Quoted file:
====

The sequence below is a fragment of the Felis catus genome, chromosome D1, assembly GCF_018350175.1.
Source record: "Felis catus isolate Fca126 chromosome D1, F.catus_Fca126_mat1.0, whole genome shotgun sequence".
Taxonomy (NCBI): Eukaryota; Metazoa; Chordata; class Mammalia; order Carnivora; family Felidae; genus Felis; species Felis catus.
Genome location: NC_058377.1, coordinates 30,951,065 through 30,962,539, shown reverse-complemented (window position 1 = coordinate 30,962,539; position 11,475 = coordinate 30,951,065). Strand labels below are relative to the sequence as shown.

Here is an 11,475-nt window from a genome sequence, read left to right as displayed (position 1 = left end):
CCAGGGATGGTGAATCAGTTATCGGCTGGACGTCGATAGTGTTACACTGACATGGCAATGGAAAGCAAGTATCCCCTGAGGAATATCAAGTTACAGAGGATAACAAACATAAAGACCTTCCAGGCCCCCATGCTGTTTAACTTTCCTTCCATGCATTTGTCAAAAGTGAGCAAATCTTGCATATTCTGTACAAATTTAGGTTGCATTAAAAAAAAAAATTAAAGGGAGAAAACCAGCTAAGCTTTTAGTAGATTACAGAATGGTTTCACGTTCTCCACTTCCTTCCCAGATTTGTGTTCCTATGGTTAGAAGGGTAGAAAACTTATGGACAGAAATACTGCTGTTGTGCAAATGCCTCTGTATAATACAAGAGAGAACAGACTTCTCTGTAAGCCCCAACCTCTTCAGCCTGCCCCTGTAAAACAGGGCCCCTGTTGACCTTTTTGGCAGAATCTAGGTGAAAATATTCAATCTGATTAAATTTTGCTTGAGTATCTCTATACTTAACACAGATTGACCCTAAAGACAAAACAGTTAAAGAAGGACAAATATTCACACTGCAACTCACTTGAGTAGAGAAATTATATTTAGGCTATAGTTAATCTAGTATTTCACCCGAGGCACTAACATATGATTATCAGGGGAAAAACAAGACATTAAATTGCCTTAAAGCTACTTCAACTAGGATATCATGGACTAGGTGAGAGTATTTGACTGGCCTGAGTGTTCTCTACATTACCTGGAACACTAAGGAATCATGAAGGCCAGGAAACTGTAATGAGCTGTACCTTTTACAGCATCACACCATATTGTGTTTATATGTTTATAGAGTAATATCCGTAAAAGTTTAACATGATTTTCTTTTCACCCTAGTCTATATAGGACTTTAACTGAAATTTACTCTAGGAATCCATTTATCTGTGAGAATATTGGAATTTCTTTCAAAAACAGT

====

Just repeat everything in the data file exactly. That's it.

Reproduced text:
The sequence below is a fragment of the Felis catus genome, chromosome D1, assembly GCF_018350175.1.
Source record: "Felis catus isolate Fca126 chromosome D1, F.catus_Fca126_mat1.0, whole genome shotgun sequence".
Taxonomy (NCBI): Eukaryota; Metazoa; Chordata; class Mammalia; order Carnivora; family Felidae; genus Felis; species Felis catus.
Genome location: NC_058377.1, coordinates 30,951,065 through 30,962,539, shown reverse-complemented (window position 1 = coordinate 30,962,539; position 11,475 = coordinate 30,951,065). Strand labels below are relative to the sequence as shown.

Here is an 11,475-nt window from a genome sequence, read left to right as displayed (position 1 = left end):
CCAGGGATGGTGAATCAGTTATCGGCTGGACGTCGATAGTGTTACACTGACATGGCAATGGAAAGCAAGTATCCCCTGAGGAATATCAAGTTACAGAGGATAACAAACATAAAGACCTTCCAGGCCCCCATGCTGTTTAACTTTCCTTCCATGCATTTGTCAAAAGTGAGCAAATCTTGCATATTCTGTACAAATTTAGGTTGCATTAAAAAAAAAAATTAAAGGGAGAAAACCAGCTAAGCTTTTAGTAGATTACAGAATGGTTTCACGTTCTCCACTTCCTTCCCAGATTTGTGTTCCTATGGTTAGAAGGGTAGAAAACTTATGGACAGAAATACTGCTGTTGTGCAAATGCCTCTGTATAATACAAGAGAGAACAGACTTCTCTGTAAGCCCCAACCTCTTCAGCCTGCCCCTGTAAAACAGGGCCCCTGTTGACCTTTTTGGCAGAATCTAGGTGAAAATATTCAATCTGATTAAATTTTGCTTGAGTATCTCTATACTTAACACAGATTGACCCTAAAGACAAAACAGTTAAAGAAGGACAAATATTCACACTGCAACTCACTTGAGTAGAGAAATTATATTTAGGCTATAGTTAATCTAGTATTTCACCCGAGGCACTAACATATGATTATCAGGGGAAAAACAAGACATTAAATTGCCTTAAAGCTACTTCAACTAGGATATCATGGACTAGGTGAGAGTATTTGACTGGCCTGAGTGTTCTCTACATTACCTGGAACACTAAGGAATCATGAAGGCCAGGAAACTGTAATGAGCTGTACCTTTTACAGCATCACACCATATTGTGTTTATATGTTTATAGAGTAATATCCGTAAAAGTTTAACATGATTTTCTTTTCACCCTAGTCTATATAGGACTTTAACTGAAATTTACTCTAGGAATCCATTTATCTGTGAGAATATTGGAATTTCTTTCAAAAACAGT